Thanks to all who contributed responses, it has been quite interesting to see what people have written. While this is only a small sample of responses I've gone through and identified mentions of companies where people have expressed an interest in working:
Hmm, I feel like Acunu and Mixpanel would let me focus on my first love (C/systems hacking), Acunu and Fastly would let me be the most active in open source, and ThoughtWorks would have the most travel (that's right, folks, I actually want to travel for business - I like going places but vacations bore me).
This is all conjecture of course as I've worked at exactly 0 of the places I've listed :)
Thanks for the response Ben. That's a really good point actually. In my initial responses I left off a couple of companies because I have known people who have worked there and then moved on. Not always because they didn't like the place, but more because they felt their goals had changed and were now different from their employers...
Definitely I agree, lets you be creative with code in a way that actually matters. If no one saw your code being creative & clean wouldn't matter a whole lot, depending on who you work for it might be better job security-wise to produce more obscure code haha.
I opensource most of the code I write because I think it's one of the best accountability mechanisms that we have in coding. Just knowing that someone is going to be looking through my code makes me work harder to ensure it's "good".
Getting to the point of contributing code to an existing project (usually via submitting a pull request or the like) always felt more intimidating than writing my own small libraries, but I eventually started doing this and I have to admit it has a "warmer, fuzzier" feeling associated with it. This is generally regardless of whether the patch is accepted or not. Helping out feels good.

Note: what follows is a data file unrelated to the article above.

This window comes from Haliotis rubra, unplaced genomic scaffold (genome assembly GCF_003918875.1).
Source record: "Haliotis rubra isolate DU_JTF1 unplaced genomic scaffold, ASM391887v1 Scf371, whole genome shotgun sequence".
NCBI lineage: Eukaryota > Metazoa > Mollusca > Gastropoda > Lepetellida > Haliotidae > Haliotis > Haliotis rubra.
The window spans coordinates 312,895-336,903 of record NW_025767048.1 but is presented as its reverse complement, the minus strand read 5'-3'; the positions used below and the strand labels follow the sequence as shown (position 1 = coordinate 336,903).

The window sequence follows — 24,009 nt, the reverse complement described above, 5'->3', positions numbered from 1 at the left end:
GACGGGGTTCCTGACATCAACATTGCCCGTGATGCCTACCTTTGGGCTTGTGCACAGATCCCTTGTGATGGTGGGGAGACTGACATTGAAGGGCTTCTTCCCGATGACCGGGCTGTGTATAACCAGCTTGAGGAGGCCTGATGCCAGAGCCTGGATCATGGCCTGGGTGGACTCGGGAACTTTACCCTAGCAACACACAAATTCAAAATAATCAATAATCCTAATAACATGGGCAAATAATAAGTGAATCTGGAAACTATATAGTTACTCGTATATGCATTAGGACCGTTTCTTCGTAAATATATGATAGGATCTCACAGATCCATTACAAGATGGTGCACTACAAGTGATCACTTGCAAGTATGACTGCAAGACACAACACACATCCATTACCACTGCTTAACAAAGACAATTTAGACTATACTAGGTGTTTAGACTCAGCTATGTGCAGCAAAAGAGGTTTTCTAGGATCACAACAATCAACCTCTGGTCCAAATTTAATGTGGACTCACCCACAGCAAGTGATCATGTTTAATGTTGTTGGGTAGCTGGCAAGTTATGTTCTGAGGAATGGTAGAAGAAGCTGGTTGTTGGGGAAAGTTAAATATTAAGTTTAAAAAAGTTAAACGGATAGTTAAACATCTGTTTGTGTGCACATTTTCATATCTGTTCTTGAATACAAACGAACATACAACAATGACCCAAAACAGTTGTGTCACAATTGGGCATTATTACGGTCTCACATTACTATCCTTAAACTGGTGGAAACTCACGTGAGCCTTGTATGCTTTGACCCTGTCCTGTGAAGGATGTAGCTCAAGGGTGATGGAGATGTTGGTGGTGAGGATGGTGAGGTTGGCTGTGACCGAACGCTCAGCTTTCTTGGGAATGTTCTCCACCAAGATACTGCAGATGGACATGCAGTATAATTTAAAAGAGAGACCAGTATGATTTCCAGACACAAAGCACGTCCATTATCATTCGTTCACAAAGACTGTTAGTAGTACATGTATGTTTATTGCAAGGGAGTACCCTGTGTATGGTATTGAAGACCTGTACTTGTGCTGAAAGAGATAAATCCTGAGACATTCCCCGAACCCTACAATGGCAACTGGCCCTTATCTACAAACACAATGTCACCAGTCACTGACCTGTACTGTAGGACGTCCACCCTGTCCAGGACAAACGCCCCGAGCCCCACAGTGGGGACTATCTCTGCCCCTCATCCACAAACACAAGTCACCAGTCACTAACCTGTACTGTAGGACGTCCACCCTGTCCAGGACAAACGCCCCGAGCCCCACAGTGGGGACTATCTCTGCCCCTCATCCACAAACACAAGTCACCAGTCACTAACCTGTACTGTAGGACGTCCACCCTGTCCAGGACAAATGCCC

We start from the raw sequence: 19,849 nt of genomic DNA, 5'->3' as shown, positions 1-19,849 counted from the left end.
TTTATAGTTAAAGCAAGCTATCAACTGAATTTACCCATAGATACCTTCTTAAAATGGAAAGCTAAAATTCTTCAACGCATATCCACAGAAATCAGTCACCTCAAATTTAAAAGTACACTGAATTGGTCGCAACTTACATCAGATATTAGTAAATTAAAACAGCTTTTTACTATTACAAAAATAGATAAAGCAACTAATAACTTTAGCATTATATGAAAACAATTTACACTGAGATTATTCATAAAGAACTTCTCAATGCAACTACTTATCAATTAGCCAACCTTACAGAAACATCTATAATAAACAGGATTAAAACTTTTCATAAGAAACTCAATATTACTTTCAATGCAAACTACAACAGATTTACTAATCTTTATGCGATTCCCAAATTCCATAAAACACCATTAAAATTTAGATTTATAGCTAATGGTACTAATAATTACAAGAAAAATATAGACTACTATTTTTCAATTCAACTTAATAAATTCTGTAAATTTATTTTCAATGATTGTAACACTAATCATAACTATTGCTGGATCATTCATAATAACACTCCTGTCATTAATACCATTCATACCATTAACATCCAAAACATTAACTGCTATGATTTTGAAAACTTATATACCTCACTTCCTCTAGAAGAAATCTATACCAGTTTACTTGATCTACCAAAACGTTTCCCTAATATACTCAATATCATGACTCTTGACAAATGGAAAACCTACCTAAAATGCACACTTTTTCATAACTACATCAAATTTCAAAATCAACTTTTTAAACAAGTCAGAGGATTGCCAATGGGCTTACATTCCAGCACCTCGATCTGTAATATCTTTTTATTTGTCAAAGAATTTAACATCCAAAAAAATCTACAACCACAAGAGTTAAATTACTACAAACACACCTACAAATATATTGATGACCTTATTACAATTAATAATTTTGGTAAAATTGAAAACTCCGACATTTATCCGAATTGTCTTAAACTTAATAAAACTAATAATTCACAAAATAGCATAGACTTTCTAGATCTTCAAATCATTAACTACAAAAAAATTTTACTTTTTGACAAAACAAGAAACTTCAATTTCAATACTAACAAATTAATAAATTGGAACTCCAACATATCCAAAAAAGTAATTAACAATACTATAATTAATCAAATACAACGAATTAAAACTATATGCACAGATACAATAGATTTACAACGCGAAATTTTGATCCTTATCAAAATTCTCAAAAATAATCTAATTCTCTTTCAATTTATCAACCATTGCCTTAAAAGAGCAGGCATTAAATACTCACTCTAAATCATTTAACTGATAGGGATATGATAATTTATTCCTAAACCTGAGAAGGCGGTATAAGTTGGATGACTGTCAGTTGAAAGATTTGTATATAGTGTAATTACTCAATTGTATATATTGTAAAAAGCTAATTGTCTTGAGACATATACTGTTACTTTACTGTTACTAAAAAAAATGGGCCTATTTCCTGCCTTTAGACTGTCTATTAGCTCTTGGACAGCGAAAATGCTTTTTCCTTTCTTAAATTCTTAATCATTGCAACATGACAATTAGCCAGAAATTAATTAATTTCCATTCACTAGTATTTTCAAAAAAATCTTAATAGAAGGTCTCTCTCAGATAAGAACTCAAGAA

In short, writing opensource software feels "right". That's why I keep doing it. Knowing people are using it (or think it's cool) helps, but it's not the main driver for me...
I think what the guys is done is fair enough, although I can definitely see the point you are making. The thing for me about this that makes it more kickstarter like than ready for an online store presence is the fact that it's going to be a few months before I get my hands on some shiny Ninja Blocks.
For some reason I feel more comfortable with pledging money to a small business on kickstarter than through an online store having them say "we'll get it to you in four months time". I realise it's just a slight mental shift, but it really changes the way I look at things.
Perhaps it's time for KickStarter to adapt to the growth in this area, by spinning of a products and projects site (still kickstarted branded and hosted) which does help folks bootstrap small companies that actually need to buy stuff in quantities to make something viable.
The attraction for me is that although I've always been able to hack electronics and stuff (and did quite a bit when I was younger), I just don't have the time.
I'm a software hacker through and through, and that's where I want to spend my most limited resource. Having some hardware that takes care of most of the heavy lifting in that space is very appealling.
I agree it does seem similar, and I backed both projects because I think these lightweight data collection devices have a big future.
Definitely agree on getting some kind of standard API across the various devices, although I expect we are probably a couple of years away from having that. Still with both Ninja Blocks and Twine getting some traction I think it's something that will happen sooner rather than later...